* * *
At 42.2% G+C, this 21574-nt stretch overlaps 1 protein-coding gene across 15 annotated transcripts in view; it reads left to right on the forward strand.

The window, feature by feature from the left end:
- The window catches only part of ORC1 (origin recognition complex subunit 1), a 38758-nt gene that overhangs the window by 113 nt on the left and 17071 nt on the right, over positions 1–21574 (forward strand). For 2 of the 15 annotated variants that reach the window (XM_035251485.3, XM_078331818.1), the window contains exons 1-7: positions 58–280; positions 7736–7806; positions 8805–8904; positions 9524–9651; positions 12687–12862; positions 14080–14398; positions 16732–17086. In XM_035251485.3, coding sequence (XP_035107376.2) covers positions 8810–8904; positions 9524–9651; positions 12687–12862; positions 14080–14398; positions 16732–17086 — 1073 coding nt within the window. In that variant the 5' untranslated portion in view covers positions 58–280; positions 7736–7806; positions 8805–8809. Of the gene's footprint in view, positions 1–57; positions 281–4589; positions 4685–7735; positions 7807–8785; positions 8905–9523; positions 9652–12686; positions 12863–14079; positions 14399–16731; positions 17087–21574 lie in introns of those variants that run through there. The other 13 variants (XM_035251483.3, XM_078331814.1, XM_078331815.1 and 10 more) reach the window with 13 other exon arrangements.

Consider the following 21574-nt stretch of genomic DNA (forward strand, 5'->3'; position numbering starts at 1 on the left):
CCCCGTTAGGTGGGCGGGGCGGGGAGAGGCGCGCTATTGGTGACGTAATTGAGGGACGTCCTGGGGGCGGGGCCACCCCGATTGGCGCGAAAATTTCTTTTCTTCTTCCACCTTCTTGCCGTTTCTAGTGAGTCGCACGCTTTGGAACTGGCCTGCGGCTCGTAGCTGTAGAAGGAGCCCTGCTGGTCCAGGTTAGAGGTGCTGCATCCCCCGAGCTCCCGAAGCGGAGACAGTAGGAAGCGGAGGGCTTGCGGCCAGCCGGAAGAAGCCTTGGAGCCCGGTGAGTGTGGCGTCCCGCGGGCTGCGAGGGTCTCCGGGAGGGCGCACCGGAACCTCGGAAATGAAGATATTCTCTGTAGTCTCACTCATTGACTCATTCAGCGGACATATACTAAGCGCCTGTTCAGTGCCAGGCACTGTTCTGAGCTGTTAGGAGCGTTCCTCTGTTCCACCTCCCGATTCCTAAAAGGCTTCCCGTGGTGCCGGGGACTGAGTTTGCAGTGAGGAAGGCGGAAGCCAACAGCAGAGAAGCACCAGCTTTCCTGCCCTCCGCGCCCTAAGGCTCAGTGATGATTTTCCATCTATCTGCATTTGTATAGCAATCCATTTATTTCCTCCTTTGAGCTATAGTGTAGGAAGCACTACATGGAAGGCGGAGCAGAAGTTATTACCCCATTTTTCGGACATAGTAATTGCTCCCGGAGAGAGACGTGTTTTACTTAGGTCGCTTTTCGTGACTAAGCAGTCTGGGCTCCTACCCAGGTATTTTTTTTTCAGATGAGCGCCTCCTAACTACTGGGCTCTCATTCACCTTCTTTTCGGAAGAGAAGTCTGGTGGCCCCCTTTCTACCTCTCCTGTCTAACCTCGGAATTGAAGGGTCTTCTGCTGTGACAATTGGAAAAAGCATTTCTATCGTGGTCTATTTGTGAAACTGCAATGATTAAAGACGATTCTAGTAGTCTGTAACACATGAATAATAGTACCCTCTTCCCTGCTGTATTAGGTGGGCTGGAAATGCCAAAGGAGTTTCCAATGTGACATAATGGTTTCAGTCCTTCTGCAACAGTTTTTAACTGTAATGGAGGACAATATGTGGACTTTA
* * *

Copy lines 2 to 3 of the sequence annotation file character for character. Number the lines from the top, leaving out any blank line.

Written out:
The window, feature by feature from the left end:
- The window catches only part of ORC1 (origin recognition complex subunit 1), a 38758-nt gene that overhangs the window by 113 nt on the left and 17071 nt on the right, over positions 1–21574 (forward strand). For 2 of the 15 annotated variants that reach the window (XM_035251485.3, XM_078331818.1), the window contains exons 1-7: positions 58–280; positions 7736–7806; positions 8805–8904; positions 9524–9651; positions 12687–12862; positions 14080–14398; positions 16732–17086. In XM_035251485.3, coding sequence (XP_035107376.2) covers positions 8810–8904; positions 9524–9651; positions 12687–12862; positions 14080–14398; positions 16732–17086 — 1073 coding nt within the window. In that variant the 5' untranslated portion in view covers positions 58–280; positions 7736–7806; positions 8805–8809. Of the gene's footprint in view, positions 1–57; positions 281–4589; positions 4685–7735; positions 7807–8785; positions 8905–9523; positions 9652–12686; positions 12863–14079; positions 14399–16731; positions 17087–21574 lie in introns of those variants that run through there. The other 13 variants (XM_035251483.3, XM_078331814.1, XM_078331815.1 and 10 more) reach the window with 13 other exon arrangements.